1988
Swiss ‘Samaritans’

“Swiss ‘Samaritans’” Ensign, Apr. 1988, 45

Swiss “Samaritans”

We were driving through the majestic Swiss Alps on a family vacation when, without warning, our van lost all power. My husband, Floyd, pulled over to the side of the motorway and tried to restart the engine. Suddenly there was a loud bang. “It’s okay,” Floyd said. “Just a backfire.”

But something impelled me to look out the back window. To my horror, I saw a trail of fire flowing out from under the van and continuing a dozen feet behind us.

“There’s a fire!” I cried. Floyd reacted instantly. “Everyone out of the van—now!” he yelled, running around to open the side doors for us. Our two girls, ages sixteen and six, scrambled out and ran down the roadside. Four-year-old Matthew, shoeless and frightened, was next into his father’s arms, and he, too, was sent scampering to get away from the anticipated explosion.

The baby and I were last. It seemed to take forever to unfasten Brandon from his car seat. Floyd helped us out, and we ran, too.

Oily black smoke billowed into the sky. A young French couple were the first to stop. The language barrier did not deter us from communicating our distress, and the man ran off to telephone for help. His wife helped calm the children.

Next a truck driver stopped. Again we could not communicate, but he started to put out the fire with an extinguisher from his truck. Then he rescued most of our baggage. The van continued to burn.

By now, farmers had wandered out of their homes to watch the excitement. Soon a large fire truck and police cars roared up. They quickly extinguished the blaze and retrieved the rest of our baggage.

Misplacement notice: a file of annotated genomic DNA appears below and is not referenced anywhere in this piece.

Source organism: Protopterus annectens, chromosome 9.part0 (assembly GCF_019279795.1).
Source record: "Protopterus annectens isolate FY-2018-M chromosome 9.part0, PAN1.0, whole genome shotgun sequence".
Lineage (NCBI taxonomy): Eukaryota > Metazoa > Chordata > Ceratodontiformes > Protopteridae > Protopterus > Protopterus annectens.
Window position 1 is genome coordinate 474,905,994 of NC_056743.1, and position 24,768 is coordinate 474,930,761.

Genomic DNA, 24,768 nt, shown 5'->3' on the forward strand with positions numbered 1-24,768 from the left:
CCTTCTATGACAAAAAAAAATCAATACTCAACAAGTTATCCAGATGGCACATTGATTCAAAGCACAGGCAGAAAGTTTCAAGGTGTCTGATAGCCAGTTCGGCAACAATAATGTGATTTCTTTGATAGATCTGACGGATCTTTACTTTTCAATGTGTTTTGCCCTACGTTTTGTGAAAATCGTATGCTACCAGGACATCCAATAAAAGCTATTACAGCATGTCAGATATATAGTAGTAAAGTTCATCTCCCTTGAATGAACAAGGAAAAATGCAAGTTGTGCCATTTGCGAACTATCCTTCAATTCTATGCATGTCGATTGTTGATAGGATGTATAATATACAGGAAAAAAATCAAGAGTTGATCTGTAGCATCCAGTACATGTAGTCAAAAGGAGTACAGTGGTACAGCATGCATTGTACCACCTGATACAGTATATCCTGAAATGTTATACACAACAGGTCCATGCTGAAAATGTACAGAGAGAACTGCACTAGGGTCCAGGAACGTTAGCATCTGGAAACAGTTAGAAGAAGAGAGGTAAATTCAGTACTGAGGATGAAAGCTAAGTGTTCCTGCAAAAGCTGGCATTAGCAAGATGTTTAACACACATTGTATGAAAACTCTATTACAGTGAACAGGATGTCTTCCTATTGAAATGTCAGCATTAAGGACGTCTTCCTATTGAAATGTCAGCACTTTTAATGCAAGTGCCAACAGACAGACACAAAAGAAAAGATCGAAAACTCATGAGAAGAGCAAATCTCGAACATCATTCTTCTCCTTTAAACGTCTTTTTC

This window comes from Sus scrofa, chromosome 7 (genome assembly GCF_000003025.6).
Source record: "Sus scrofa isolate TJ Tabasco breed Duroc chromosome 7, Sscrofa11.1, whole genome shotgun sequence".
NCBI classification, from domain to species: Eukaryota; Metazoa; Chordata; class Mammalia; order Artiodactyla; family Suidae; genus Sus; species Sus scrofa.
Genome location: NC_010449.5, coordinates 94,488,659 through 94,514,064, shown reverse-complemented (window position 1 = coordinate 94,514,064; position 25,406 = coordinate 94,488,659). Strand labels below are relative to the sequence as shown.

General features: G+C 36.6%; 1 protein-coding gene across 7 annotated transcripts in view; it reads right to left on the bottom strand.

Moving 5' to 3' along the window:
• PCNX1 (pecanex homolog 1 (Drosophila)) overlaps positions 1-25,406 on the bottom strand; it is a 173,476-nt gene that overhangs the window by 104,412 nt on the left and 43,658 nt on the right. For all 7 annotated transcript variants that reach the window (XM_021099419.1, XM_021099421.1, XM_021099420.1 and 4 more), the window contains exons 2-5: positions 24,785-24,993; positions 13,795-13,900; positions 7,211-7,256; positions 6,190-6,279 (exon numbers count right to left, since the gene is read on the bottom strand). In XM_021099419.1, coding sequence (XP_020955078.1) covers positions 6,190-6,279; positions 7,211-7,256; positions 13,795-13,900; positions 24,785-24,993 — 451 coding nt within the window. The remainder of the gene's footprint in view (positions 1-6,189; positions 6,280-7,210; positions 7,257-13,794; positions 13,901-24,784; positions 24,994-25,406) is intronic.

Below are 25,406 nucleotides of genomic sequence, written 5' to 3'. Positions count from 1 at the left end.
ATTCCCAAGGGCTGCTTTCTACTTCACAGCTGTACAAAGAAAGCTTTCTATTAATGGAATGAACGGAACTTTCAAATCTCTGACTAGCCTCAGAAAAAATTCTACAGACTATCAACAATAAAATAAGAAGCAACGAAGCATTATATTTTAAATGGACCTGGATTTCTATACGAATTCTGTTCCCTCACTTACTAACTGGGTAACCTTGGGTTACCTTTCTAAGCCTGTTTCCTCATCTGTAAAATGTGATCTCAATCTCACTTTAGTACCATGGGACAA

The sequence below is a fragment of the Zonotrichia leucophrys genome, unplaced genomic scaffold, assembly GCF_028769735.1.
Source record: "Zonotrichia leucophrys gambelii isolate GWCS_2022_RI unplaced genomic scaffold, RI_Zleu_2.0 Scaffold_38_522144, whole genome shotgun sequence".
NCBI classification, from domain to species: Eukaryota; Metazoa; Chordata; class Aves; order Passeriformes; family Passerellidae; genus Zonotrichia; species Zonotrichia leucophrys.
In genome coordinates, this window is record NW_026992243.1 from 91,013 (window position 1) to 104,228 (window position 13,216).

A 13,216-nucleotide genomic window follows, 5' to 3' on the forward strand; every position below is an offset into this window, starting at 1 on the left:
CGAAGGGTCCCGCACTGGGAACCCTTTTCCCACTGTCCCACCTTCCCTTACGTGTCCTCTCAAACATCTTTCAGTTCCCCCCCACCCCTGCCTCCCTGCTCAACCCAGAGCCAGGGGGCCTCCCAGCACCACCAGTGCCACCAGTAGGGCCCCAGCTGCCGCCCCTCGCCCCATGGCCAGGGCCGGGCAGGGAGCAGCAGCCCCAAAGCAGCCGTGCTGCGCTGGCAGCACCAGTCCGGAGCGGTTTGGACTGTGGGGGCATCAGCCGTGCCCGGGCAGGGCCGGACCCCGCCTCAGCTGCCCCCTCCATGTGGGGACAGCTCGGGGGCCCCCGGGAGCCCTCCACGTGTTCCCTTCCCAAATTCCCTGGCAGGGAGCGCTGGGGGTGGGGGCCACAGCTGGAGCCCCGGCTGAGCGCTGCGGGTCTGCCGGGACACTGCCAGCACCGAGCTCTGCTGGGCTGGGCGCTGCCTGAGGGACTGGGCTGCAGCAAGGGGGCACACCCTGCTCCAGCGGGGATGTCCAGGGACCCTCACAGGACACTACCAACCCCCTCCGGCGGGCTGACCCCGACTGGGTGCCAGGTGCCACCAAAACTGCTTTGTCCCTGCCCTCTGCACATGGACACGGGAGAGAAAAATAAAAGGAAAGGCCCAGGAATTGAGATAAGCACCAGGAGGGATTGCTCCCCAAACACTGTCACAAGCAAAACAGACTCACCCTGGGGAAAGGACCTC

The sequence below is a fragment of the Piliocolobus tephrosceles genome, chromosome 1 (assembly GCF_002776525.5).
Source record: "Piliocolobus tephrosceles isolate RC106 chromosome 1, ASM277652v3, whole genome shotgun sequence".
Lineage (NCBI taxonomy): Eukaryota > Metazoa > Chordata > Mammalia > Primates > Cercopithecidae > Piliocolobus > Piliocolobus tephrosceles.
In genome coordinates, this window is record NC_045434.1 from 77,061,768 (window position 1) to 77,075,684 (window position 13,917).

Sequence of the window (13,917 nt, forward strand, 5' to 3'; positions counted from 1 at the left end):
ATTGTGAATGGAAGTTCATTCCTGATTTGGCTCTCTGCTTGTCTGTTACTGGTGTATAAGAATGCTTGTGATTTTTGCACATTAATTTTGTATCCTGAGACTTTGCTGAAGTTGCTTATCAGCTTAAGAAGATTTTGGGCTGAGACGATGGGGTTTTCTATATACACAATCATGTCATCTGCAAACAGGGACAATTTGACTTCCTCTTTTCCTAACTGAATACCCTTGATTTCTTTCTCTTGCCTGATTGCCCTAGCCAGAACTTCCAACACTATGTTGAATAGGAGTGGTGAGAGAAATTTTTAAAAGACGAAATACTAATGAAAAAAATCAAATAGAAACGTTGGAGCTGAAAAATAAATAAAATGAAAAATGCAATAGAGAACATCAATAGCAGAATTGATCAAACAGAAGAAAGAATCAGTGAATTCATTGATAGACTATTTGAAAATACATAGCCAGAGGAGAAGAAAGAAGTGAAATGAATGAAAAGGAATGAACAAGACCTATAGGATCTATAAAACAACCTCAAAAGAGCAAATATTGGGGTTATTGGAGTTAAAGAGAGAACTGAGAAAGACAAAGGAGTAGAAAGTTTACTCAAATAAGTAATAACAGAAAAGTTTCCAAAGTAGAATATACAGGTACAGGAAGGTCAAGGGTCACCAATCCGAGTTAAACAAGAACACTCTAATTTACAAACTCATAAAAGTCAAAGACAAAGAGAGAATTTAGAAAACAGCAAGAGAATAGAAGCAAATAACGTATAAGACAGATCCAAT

We felt relieved to be safe and to have most of our belongings as well. But the van was a total ruin. And now our predicament dawned on us. Our little family was marooned at the side of a highway in Switzerland. All our suitcases and our children’s paraphernalia were scattered along the road beside the burned-out, useless van.

“Anyone here speak English?” my husband asked hopefully. There were only blank looks and a few shrugs.

Then a man and his son stepped forward. “You come my house,” he said. “You come my house.” He pointed across the valley to a small cottage. It took three trips in his little car to get all of us and our gear there. Our benefactor’s wife and family fed us, bedded down our weary children, and helped us sort through and repack all our things.

The wife spoke perfect English, and we stayed up late in the night talking with them. But it wasn’t until the next morning as we prepared to leave that we discovered they were fellow Latter-day Saints. Hugs, laughs, and a few tears were exchanged.

That day in the Alps was the most memorable part of our trip. We will never forget our fearsome experience. Nor shall we forget that Swiss family—brothers and sisters in the gospel whom we found by accident—and the love they showed for us.